Is ‘Clicks-And-Mortar’ Bringing The House Down For Grocery Retailers?

Richard Barrett

trolleyIn my last post, I mentioned the importance of having tools like in-memory analytics to help find and exploit growth segments at this time when most markets are flat.

Well here in the UK, on line shopping was the channel that kept most retailers buoyant over the Christmas season with some reporting that 25% of their revenue came from home delivery or click and collect.

Even the grocery retailers benefited from the trend but I doubt if any will be reporting major hikes in profits because the economics of on-line business for them look horrendous. It is estimated that picking, packing and delivering the average on-line order costs between £15 and £20 despite the fact that most simply charge £5, (and one even delivers orders over £50 for free).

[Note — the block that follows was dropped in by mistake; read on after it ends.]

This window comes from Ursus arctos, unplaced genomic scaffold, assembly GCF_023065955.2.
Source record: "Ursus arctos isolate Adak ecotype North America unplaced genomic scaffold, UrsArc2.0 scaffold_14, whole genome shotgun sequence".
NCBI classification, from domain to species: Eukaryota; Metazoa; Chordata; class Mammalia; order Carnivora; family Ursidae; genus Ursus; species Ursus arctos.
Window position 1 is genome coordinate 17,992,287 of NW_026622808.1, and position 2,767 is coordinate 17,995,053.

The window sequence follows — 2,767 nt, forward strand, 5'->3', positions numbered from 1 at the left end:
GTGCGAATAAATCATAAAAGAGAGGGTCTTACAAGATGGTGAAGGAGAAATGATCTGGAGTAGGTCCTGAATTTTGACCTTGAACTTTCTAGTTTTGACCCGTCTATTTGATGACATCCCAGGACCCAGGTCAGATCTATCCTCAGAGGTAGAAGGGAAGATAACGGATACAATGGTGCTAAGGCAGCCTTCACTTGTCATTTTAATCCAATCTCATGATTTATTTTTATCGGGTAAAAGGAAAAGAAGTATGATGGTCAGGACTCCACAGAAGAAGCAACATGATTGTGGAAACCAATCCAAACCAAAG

Now that’s probably fine for low volume, value high orders, such as champagne and caviar, delivered in high density metropolitan districts where the time and distance between stops is low. But for the cost of picking and delivering orders for the average family that live in lower density rural areas must be crippling – and you can bet that there are considerably more of these using the home delivery service as for them it’s good value – better than getting the car out for a trip into town.

Analysts estimate the UK market on-line groceries is worth £5bn and growing at 20% a year, so this sector can’t be ignored, but the more grocery retailers expand into it, the more they cannibalize the footfall passing through their capital-intensive stores where volume is reported to be falling at 3-5% annually.